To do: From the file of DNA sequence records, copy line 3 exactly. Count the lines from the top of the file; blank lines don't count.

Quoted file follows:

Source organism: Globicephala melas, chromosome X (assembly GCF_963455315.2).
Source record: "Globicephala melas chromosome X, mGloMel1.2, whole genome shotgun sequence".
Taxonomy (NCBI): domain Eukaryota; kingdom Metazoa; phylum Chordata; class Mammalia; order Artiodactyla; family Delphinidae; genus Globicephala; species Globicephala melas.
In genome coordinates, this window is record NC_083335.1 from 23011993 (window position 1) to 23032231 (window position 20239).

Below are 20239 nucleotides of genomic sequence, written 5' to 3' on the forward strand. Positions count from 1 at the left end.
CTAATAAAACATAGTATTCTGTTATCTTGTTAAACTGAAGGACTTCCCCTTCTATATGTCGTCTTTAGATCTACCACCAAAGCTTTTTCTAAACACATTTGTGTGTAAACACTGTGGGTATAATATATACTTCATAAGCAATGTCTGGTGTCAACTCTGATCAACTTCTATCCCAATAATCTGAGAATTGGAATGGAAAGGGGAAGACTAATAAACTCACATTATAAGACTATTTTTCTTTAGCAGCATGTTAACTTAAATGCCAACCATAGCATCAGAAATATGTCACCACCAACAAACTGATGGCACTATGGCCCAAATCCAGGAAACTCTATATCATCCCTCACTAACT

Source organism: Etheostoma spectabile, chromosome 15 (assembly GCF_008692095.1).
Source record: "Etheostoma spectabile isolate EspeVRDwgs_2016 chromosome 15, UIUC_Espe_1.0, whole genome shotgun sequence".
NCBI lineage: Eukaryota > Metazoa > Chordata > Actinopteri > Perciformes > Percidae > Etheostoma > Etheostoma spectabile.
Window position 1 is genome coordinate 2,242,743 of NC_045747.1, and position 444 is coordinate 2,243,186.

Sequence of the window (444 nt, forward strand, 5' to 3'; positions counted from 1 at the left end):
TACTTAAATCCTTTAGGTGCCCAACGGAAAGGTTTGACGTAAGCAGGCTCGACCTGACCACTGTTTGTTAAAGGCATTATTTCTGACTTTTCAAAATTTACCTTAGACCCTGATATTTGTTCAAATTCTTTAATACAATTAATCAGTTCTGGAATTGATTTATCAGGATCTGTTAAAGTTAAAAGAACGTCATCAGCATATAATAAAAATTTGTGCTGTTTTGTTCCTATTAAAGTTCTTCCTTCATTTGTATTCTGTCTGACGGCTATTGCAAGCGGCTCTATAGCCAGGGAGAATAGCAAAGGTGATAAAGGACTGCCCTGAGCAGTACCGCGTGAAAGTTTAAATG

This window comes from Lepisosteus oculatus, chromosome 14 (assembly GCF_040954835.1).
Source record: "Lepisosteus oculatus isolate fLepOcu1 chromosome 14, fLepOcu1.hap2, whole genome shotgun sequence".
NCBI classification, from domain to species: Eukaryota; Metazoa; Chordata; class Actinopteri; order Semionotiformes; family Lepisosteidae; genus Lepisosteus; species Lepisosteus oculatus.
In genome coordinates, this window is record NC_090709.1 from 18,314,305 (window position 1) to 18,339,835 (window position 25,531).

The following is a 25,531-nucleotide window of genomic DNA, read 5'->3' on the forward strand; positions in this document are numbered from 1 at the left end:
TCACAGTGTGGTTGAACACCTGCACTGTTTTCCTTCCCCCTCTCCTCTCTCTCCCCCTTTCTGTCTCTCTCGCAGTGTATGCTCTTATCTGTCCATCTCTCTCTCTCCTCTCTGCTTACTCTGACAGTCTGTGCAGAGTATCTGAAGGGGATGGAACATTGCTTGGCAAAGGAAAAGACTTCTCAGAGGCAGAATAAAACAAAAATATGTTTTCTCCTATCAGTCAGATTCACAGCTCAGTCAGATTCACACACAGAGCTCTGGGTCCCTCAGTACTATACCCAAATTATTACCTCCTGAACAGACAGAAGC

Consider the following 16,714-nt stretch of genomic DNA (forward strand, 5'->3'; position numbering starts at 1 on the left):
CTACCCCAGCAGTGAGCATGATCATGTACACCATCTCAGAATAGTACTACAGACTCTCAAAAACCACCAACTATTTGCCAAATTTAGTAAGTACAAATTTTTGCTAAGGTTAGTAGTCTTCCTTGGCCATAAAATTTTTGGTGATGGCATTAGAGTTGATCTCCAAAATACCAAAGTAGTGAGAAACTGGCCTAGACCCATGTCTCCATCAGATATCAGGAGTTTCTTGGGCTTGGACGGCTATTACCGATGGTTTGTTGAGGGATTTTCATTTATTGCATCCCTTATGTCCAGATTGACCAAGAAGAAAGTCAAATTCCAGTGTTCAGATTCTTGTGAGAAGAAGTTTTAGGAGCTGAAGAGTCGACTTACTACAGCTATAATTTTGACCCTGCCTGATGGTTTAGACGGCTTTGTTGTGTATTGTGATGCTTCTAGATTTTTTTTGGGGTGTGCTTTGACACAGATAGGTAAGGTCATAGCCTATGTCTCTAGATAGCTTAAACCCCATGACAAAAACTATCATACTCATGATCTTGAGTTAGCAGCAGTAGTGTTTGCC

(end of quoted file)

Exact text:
Taxonomy (NCBI): domain Eukaryota; kingdom Metazoa; phylum Chordata; class Mammalia; order Artiodactyla; family Delphinidae; genus Globicephala; species Globicephala melas.